So does higher levels of rank make sense at least from a world-building perspective?  Well, if we peg a basic admiral at rank 8, and argue that he's as powerful as an entire planetary governor by himself, we could put a "Minister of Defense" or a "Fleet Admiral" above him (Rank 9), someone who governs all the fleets in a constellation. And above that, we could put High Minister, who governs an entire part of the galaxy (Rank 10), and above that, we could put the Grand Admiral himself (Rank 11) and the Emperor at Rank 12.  The Emperor, of course, rules over up to 5 different aspects of the Empire, of which the Navy is only one.  The Grand Admiral, then, would govern up to 5 High Ministers, who would handle one of the five major regions of the galaxy, each of whom would command up to 5 fleet admirals who control five major sub-regions in an arm or the galactic core, and each of those would have up to 5 admirals (thus, fleets) at their disposal.    This implies up to 125 fleets in the Empire, which actually scales pretty nicely with what I have in mind.  Realistically a galactic civilization should have much more, but the Psi-Wars galaxy is more space opera than aggressively realistic sci-fi, and "125 fleets of multi-billion dollar dreadnoughts" pushes at the edges of what most readers would find comprehensible; that's a "woah!" number that feels appropriate for a galactic empire.

Rather Patronizing

The problem with this approach is it starts to imply that these organizations exceed the levels discussed in the Patron Advantage.  For example, a 25-point Patron can have (in Psi-Wars numbers) up to $50 billion in assets, $100 billion if we're being generous.  That's less than the cost of a single dreadnought! This implies at least a 30-point Patron, who would have about $500 billion to a trillion, which gets into the regions appropriate for a typical Admiral. If we follow the progression, then ranks 9-10 should be a 35 point Patron, the Grand Admiral a 40-point Patron, and the Emperor himself a 45-point Patron. In fact, a 30-point Patron is listed as having "incalculable" wealth" so suddenly everything flattens out at 30-points: an Admiral, a Minister of Defense, the Grand Admiral and the Emperor are all 30-point Patrons. To some extent, I can understand that: does it really matter how many fleets someone can send your way?  An admiral is already bringing enough firepower to level a continent, which is already more than most PCs care about in a typical adventure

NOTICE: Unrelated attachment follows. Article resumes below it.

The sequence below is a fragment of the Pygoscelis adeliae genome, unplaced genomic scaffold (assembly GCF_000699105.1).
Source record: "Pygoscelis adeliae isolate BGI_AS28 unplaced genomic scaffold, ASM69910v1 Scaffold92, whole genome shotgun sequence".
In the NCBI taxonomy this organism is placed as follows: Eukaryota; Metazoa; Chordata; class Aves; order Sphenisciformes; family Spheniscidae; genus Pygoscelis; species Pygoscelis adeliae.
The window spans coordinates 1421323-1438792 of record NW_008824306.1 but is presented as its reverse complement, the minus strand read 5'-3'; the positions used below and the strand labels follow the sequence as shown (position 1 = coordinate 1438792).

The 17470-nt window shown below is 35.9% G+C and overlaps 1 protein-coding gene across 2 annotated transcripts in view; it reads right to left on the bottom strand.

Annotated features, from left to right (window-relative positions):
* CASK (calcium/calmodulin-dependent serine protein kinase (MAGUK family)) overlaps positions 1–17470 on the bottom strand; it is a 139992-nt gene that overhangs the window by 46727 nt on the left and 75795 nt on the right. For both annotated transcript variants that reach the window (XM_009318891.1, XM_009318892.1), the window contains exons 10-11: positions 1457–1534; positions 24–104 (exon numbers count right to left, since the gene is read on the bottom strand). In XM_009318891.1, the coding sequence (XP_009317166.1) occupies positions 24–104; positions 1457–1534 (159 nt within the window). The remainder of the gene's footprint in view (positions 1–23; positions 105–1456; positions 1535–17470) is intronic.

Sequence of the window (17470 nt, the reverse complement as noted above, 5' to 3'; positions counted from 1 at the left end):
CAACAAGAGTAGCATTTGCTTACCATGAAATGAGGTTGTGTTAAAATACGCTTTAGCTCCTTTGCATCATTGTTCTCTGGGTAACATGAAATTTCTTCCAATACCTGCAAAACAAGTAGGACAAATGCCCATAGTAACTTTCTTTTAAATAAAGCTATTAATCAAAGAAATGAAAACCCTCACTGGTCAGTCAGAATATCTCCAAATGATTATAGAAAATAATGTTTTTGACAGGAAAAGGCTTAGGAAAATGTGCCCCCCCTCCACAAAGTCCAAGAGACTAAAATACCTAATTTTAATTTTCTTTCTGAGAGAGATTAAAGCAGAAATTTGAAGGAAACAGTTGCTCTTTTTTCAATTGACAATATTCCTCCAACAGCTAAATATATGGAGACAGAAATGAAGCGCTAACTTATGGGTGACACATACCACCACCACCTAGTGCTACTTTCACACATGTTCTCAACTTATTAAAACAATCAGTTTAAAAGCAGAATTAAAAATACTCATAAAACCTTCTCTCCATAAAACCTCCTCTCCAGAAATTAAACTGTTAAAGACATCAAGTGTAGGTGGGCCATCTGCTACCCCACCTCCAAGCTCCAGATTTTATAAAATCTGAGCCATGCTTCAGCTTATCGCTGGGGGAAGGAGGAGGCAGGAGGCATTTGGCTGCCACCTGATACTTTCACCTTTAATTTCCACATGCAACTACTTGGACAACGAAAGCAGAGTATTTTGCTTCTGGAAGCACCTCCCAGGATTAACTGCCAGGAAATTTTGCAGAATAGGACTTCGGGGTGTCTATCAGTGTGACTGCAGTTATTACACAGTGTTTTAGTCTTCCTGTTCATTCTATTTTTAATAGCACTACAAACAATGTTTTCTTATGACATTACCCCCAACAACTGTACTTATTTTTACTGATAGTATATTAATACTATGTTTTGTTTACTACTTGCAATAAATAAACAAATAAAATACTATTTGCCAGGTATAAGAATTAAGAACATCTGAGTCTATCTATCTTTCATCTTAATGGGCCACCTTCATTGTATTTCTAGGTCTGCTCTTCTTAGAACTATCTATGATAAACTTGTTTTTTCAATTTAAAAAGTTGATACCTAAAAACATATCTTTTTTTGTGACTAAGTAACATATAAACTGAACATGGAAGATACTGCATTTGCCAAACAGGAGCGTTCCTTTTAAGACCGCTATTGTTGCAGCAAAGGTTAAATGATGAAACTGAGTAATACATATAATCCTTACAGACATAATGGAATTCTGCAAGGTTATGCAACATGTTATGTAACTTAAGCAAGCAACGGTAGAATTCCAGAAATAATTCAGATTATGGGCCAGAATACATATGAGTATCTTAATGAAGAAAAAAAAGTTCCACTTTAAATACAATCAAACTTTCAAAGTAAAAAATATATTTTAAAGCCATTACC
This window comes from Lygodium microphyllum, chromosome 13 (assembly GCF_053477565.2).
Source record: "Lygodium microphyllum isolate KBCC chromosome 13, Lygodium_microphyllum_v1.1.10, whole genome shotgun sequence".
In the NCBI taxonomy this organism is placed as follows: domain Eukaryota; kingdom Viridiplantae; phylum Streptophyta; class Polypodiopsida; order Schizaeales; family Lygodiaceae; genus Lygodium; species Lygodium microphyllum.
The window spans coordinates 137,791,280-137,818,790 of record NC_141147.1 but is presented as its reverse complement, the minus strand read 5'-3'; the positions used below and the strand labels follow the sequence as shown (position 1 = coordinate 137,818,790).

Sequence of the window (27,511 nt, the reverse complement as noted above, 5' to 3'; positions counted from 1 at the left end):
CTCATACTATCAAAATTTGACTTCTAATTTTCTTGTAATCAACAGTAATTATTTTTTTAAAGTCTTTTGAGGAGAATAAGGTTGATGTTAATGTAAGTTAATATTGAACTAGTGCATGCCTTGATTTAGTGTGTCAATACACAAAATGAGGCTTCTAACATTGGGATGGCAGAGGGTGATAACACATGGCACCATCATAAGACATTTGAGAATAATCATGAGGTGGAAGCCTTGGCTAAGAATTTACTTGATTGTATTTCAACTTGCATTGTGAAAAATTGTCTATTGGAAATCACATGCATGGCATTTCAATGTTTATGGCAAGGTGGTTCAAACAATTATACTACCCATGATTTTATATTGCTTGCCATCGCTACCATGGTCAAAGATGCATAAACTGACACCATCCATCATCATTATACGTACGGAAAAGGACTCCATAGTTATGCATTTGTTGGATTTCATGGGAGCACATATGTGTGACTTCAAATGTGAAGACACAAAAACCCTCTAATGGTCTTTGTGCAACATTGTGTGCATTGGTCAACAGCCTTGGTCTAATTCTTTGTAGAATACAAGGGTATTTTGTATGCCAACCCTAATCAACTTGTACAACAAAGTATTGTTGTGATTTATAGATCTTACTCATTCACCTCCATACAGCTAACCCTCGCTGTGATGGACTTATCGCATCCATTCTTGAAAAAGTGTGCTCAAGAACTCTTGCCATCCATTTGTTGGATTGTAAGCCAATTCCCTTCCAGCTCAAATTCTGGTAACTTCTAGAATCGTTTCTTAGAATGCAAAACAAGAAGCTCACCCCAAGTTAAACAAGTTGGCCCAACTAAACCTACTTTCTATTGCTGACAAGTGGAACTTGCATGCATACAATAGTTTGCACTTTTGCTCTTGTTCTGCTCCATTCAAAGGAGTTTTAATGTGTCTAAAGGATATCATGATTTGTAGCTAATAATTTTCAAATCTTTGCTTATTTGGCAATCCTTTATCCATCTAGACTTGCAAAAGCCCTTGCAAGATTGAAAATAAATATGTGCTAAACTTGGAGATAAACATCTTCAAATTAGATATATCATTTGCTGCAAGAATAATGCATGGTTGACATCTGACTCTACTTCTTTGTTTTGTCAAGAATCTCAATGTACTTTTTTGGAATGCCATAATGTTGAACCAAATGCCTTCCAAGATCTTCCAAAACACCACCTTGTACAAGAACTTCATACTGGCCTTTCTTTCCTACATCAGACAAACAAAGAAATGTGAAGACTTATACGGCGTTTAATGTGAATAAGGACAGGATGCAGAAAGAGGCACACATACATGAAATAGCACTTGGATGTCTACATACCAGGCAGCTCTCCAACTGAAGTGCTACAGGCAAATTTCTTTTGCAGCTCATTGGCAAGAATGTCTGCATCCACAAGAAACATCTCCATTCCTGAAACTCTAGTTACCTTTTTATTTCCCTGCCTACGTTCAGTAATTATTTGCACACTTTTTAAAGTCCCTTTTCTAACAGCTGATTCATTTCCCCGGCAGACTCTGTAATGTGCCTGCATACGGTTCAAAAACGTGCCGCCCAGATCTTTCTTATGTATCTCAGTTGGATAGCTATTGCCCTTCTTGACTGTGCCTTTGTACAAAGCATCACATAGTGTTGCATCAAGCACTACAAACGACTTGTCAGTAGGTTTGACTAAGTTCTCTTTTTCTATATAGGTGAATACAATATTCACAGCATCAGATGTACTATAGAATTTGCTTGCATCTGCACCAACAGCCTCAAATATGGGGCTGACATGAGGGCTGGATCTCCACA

"Oh no, an SM +3 Space Dragon! Quick, call the Admiral to bring in 5 dreadnoughts to blanket the region in plasma."

"Naw fam, I got a line to the Grand Admiral; we're going to have 25 dreadnoughts blanket the region in plasma!"

At some point, the difference between the levels is academic.

But I would argue that the Emperor himself has even greater degrees of power than this. Not only can he command an admiral to offer fire support, he can also offer considerable knowledge at the secret conspiracies of the galaxy, enact Dark Communion miracles for you, and so on.  Of course, the Patron Advantage actually covers this: it has a +50% modifier for people with extraordinary power and political reach. He doesn't have magic in a setting without magic, but he does have access to a lot of magic and a lot more tools than most other Patrons.  Of course, if you treat him as a 30-point patron with a +50% modifier you get... a 45-point patron, which precisely lines up with what we expect to see in the above extrapolation.

Pulling in the Ranks

Alright, so what about Pulling Rank, aka Assistance Requests? GURPS Social Engineering: Pulling Rank has us covered! We go to the Assistance Roll Table on page 6. If we assume our interstellar organizations are 30-point patrons at a minimum, and we want to keep 5-point ranks, we get Rank 0 characters Pulling Rank on a... -3 or less.  Riiiight.  Contrast this with GURPS Action which lists Rank 0 as a 3 or less.  I rather like the GURPS Action values, because players will already be familiar with it, and it creates a pretty decent spread.

Well, the other option would be to raise the price of Rank. At 8/level, we get back to the normal GURPS Action spread of 3 or less for Rank 0.  Great! So we only have to rework the cost of Rank and mess up every template I've ever written.

Or... what if we lie? What we if we say your 30-point interstellar patron just charges 5 points per rank?  Well, there's a few problems with this. First, the AR rules center on the fact that 3 levels of rank at 5/level comes to 15 points and gives you an AR roll of 9 or less, which is identical to a 15-point Patron with a 9 or less Frequency of Appearance.  If we charge 15 points to access a 9 or less to get help from a 30-point Patron organization, then players are getting quite a discount! Furthermore, everything in Pulling Rank is balanced around this idea, such as how much funding the PC can access, or easy it is to get Cash, etc. If we just ignore those differences, then characters who have 3 levels of Rank in a minor constabulary get the shaft compared to characters who have 3 levels of Rank in the Imperial Navy.